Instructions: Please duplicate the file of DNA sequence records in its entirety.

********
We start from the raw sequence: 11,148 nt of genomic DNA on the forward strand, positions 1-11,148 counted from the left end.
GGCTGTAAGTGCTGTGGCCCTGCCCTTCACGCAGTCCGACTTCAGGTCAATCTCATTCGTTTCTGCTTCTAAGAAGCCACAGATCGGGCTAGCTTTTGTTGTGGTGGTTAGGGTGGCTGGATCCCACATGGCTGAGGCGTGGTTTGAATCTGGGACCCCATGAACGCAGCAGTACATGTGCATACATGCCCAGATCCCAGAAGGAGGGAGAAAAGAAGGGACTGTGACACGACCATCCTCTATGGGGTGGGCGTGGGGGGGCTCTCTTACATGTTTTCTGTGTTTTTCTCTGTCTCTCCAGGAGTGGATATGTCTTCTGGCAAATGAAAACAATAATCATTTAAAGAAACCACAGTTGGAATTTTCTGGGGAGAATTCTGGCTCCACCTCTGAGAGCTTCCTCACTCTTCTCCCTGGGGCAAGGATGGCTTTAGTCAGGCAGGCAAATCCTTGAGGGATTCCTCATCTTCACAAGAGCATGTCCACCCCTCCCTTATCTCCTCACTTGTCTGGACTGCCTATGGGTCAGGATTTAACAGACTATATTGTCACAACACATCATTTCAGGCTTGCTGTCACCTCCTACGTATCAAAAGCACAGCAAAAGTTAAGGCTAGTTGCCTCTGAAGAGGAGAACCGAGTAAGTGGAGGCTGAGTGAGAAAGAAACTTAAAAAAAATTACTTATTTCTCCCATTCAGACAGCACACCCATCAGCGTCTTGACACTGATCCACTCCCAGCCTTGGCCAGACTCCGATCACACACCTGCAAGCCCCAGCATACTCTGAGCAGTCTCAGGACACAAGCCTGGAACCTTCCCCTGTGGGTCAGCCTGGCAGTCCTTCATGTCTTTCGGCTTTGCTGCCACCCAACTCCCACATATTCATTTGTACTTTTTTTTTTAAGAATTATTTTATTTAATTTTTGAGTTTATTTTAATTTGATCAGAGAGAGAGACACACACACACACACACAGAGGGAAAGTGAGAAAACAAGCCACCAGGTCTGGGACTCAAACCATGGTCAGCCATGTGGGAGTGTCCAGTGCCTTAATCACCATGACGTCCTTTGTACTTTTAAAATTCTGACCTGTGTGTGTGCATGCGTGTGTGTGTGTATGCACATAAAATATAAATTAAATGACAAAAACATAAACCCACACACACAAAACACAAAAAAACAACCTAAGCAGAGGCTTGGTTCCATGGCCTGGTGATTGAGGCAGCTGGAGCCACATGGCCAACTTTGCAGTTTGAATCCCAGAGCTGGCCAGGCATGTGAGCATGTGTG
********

We start from the raw sequence: 11,148 nt of genomic DNA on the forward strand, positions 1-11,148 counted from the left end.
GGCTGTAAGTGCTGTGGCCCTGCCCTTCACGCAGTCCGACTTCAGGTCAATCTCATTCGTTTCTGCTTCTAAGAAGCCACAGATCGGGCTAGCTTTTGTTGTGGTGGTTAGGGTGGCTGGATCCCACATGGCTGAGGCGTGGTTTGAATCTGGGACCCCATGAACGCAGCAGTACATGTGCATACATGCCCAGATCCCAGAAGGAGGGAGAAAAGAAGGGACTGTGACACGACCATCCTCTATGGGGTGGGCGTGGGGGGGCTCTCTTACATGTTTTCTGTGTTTTTCTCTGTCTCTCCAGGAGTGGATATGTCTTCTGGCAAATGAAAACAATAATCATTTAAAGAAACCACAGTTGGAATTTTCTGGGGAGAATTCTGGCTCCACCTCTGAGAGCTTCCTCACTCTTCTCCCTGGGGCAAGGATGGCTTTAGTCAGGCAGGCAAATCCTTGAGGGATTCCTCATCTTCACAAGAGCATGTCCACCCCTCCCTTATCTCCTCACTTGTCTGGACTGCCTATGGGTCAGGATTTAACAGACTATATTGTCACAACACATCATTTCAGGCTTGCTGTCACCTCCTACGTATCAAAAGCACAGCAAAAGTTAAGGCTAGTTGCCTCTGAAGAGGAGAACCGAGTAAGTGGAGGCTGAGTGAGAAAGAAACTTAAAAAAAATTACTTATTTCTCCCATTCAGACAGCACACCCATCAGCGTCTTGACACTGATCCACTCCCAGCCTTGGCCAGACTCCGATCACACACCTGCAAGCCCCAGCATACTCTGAGCAGTCTCAGGACACAAGCCTGGAACCTTCCCCTGTGGGTCAGCCTGGCAGTCCTTCATGTCTTTCGGCTTTGCTGCCACCCAACTCCCACATATTCATTTGTACTTTTTTTTTTAAGAATTATTTTATTTAATTTTTGAGTTTATTTTAATTTGATCAGAGAGAGAGACACACACACACACACACAGAGGGAAAGTGAGAAAACAAGCCACCAGGTCTGGGACTCAAACCATGGTCAGCCATGTGGGAGTGTCCAGTGCCTTAATCACCATGACGTCCTTTGTACTTTTAAAATTCTGACCTGTGTGTGTGCATGCGTGTGTGTGTGTATGCACATAAAATATAAATTAAATGACAAAAACATAAACCCACACACACAAAACACAAAAAAACAACCTAAGCAGAGGCTTGGTTCCATGGCCTGGTGATTGAGGCAGCTGGAGCCACATGGCCAACTTTGCAGTTTGAATCCCAGAGCTGGCCAGGCATGTGAGCATGTGTG